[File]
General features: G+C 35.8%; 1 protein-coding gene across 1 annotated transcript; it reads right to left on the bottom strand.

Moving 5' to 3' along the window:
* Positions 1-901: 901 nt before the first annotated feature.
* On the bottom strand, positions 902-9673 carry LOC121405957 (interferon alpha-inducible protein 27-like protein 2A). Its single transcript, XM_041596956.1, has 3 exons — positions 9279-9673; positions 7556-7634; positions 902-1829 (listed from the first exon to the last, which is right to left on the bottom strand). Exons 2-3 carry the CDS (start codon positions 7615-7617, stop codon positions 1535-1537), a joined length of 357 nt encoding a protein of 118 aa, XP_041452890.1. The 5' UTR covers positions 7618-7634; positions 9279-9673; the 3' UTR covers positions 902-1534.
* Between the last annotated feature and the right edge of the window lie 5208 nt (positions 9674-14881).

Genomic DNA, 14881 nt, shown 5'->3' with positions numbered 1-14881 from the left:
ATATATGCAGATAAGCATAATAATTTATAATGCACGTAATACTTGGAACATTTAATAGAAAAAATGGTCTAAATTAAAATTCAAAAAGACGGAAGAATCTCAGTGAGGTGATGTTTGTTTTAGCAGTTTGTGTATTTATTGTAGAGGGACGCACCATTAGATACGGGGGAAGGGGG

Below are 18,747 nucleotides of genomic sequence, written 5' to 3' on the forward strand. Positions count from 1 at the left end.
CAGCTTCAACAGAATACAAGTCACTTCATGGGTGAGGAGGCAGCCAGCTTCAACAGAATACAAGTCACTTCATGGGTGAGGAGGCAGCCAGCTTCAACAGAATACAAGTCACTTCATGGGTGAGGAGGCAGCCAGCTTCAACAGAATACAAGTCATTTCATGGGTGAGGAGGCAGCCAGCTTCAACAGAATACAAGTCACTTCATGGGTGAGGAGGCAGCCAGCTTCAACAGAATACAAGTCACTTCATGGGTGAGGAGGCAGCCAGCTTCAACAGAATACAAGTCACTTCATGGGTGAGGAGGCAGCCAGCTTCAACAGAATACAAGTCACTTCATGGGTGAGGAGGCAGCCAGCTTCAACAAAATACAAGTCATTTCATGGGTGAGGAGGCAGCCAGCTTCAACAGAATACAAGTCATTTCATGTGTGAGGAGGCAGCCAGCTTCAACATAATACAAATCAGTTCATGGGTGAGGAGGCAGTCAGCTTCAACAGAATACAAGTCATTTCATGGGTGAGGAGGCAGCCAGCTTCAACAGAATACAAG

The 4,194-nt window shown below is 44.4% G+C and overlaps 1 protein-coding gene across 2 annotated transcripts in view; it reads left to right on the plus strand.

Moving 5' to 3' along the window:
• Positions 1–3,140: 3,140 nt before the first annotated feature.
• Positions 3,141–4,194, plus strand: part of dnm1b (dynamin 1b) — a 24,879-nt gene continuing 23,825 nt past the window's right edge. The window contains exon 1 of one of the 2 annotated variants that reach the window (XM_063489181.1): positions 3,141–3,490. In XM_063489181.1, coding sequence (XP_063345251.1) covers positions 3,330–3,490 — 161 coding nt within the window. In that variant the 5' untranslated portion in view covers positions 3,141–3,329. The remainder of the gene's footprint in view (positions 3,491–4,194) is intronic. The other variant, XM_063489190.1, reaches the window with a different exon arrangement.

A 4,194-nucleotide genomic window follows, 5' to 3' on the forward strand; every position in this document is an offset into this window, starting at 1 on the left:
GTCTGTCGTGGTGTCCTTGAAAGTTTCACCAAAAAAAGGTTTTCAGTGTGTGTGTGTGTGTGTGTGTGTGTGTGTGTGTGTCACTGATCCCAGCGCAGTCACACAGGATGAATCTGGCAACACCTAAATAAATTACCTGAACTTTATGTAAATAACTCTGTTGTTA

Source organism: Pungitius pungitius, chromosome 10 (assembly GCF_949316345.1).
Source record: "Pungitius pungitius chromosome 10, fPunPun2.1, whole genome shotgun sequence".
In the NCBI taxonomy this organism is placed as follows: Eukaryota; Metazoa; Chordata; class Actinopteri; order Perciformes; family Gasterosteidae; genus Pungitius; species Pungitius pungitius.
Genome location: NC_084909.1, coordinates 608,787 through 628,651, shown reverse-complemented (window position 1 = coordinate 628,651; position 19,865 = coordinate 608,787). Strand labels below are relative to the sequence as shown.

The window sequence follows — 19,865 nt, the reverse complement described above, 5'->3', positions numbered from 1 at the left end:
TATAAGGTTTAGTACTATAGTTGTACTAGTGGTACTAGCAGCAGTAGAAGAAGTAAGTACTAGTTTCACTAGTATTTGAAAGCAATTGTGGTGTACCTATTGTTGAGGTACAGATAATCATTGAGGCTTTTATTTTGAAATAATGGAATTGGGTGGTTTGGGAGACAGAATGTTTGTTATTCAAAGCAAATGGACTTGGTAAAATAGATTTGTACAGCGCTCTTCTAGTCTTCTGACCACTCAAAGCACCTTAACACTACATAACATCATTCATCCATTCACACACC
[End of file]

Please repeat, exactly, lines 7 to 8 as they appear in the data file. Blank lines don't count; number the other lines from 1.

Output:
ATATATGCAGATAAGCATAATAATTTATAATGCACGTAATACTTGGAACATTTAATAGAAAAAATGGTCTAAATTAAAATTCAAAAAGACGGAAGAATCTCAGTGAGGTGATGTTTGTTTTAGCAGTTTGTGTATTTATTGTAGAGGGACGCACCATTAGATACGGGGGAAGGGGG

Below are 18,747 nucleotides of genomic sequence, written 5' to 3' on the forward strand. Positions count from 1 at the left end.